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Strength training and reduced risk of premature death

In the modern world, where the demands of everyday life are increasingly intense, taking time to take care of our health has become crucial. Recent scientific evidence reinforces what strength training enthusiasts already knew: even a modest investment of just 30 to 60 minutes a week of strength training can have a profound impact on our long-term health. An eye-opening study revealed that this small time commitment could be the key to significantly reducing your risk of premature death.

This finding, which could be a real watershed in the way we view our health, highlights the transformative power of strength training. It's not just about building muscles and increasing physical resistance, but also about strengthening our body against serious illnesses in modern society. This new knowledge not only validates the importance of strength training, but also inspires us to rethink our priorities and longevity of life.



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Strength training and muscular and neuronal plasticity

Physical inactivity represents a serious public health problem on a global scale. Several national and international physical activity guidelines recommend regular practice of muscle-strengthening activities for adults. For example, recent guidelines from the American College of Sports Medicine (ACMS) suggest that adults should perform muscular strength activities at least two days a week._11100000-0000 -0000-0000-000000000111_

Regular engagement in such activities as resistance training contributes to the increase or preservation of skeletal muscle strength. Maintaining this muscle strength has been shown to be related to a decrease in mortality and the risk of non-communicable diseases, such as cardiovascular disease and cancer. Despite this, when we talk about muscle mass it is necessary to highlight the person's independence in lifting and exercising their physical freedom.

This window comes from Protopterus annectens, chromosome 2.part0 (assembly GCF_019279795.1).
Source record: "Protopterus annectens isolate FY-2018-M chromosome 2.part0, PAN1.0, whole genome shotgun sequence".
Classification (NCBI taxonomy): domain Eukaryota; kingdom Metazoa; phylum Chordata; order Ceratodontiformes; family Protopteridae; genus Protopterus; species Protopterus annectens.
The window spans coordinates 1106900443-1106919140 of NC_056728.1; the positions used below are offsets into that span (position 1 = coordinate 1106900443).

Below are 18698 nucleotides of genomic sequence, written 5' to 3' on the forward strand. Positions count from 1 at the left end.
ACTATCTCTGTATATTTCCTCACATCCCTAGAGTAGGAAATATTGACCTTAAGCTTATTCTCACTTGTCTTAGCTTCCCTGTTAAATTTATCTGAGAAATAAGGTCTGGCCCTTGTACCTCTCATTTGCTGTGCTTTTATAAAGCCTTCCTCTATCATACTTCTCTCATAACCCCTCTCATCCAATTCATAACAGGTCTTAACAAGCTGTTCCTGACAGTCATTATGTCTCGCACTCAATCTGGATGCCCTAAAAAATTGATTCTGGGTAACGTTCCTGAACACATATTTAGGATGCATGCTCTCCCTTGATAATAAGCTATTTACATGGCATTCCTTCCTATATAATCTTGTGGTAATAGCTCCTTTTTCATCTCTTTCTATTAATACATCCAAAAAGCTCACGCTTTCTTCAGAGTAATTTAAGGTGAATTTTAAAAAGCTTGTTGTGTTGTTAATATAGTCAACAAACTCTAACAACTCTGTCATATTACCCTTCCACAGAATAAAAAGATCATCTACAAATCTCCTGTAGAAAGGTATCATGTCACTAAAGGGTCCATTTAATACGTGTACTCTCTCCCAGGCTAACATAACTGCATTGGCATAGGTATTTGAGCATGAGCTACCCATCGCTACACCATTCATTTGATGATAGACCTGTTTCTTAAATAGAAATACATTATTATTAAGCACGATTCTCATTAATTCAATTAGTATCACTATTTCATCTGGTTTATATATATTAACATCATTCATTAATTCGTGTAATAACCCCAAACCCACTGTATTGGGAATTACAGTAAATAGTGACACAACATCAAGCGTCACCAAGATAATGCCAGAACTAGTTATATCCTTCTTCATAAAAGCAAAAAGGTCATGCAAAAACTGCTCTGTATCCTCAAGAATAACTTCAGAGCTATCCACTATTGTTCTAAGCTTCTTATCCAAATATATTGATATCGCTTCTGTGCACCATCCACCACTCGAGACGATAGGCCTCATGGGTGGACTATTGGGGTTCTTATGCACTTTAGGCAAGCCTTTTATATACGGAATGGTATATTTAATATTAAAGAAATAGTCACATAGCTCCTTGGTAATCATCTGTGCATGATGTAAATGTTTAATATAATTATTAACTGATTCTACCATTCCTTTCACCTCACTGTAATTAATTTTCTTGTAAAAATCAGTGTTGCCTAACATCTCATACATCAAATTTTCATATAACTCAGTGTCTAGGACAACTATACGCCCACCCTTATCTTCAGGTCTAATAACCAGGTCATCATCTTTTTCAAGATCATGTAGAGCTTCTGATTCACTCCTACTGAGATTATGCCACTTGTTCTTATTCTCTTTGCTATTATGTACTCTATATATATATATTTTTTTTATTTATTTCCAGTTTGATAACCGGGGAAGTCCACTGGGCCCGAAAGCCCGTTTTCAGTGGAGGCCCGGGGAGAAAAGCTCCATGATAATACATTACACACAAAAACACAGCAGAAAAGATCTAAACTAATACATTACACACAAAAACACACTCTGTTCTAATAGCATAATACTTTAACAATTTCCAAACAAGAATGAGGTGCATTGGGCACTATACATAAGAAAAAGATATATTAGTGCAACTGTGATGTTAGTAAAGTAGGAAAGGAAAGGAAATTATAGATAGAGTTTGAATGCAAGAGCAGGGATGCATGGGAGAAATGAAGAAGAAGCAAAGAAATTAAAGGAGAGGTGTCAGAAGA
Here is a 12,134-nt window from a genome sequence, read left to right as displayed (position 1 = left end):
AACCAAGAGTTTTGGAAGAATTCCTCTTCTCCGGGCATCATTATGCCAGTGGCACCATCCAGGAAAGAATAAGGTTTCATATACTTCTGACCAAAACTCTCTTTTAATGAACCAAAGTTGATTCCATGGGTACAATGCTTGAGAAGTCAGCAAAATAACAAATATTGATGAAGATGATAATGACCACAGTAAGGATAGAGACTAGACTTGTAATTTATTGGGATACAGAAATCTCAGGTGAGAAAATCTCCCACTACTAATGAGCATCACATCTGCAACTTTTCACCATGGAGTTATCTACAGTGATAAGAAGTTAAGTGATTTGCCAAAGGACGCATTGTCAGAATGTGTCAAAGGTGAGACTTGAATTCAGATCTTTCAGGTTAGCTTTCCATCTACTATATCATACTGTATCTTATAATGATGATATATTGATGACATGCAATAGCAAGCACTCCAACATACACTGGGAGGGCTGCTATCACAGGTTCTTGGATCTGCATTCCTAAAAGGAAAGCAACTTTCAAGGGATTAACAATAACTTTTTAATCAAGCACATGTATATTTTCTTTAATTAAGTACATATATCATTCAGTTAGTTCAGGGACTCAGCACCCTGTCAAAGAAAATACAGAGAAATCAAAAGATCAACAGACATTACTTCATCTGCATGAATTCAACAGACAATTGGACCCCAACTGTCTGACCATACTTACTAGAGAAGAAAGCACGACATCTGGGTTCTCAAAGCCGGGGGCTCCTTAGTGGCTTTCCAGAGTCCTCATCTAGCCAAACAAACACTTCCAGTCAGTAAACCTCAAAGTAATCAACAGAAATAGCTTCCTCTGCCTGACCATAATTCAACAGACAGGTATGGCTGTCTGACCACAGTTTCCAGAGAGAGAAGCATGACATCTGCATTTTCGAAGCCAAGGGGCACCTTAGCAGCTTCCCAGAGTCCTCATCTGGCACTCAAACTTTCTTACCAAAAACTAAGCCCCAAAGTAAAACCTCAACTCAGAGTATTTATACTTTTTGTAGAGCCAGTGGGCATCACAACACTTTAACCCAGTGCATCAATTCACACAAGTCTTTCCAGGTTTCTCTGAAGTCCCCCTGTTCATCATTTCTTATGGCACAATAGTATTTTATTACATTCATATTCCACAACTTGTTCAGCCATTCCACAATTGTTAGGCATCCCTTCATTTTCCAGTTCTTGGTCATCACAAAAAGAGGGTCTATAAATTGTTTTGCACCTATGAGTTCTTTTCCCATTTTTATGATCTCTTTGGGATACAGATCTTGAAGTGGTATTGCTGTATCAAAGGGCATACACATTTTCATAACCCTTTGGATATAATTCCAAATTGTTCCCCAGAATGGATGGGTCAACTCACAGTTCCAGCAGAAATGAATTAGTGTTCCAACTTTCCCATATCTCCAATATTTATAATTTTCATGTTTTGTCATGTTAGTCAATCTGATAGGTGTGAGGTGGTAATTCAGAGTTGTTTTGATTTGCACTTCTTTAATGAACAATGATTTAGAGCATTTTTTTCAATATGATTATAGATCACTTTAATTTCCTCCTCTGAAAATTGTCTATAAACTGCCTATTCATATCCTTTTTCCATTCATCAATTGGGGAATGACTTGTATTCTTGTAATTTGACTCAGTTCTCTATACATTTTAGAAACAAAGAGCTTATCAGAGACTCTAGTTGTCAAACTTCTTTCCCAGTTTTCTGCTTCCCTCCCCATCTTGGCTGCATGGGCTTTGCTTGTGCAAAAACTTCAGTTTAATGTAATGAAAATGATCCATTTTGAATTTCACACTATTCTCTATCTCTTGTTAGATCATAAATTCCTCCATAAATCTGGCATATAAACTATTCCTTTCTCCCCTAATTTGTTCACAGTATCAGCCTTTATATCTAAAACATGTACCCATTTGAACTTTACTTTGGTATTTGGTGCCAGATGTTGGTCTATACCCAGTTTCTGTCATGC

Certainly, promoting muscle-strengthening activities can play a significant role in reducing the risk of premature death. On the other hand, compared to aerobic activities, strength training has been less explored regarding its impact on preventing death.

Strength training in Literature

The recent study Muscle-strengthening activities are associated with lower risk and mortality in major non-communicable diseases: a systematic review and meta-analysis of cohort studies,published in July 2022 in theBritish Journal of Sports Medicine,arrived to reinforce the importance of strength training and muscle reserve with data indicating that the range of 30 to 60 minutes of strength training per week is associated to the greatest benefits in terms of longevity before reaching a point of stagnation and muscle decline.

The study analyzed data to gain insight into how strengthening and aerobic exercise can influence longevity and risk of death. Many of these smaller studies followed participants for several decades to assess how physical activity influenced their life expectancy. Studies ranged in size from approximately 3,800 to 478,000 participants, ages 18 to 98.

Participants who performed any type or amount of muscle-strengthening exercise had a 15% lower risk of premature death from all causes. Weight training was associated with a 10 to 17% reduction in the risk of premature death due to diabetes, cancer and cardiovascular disease.

Strength training interval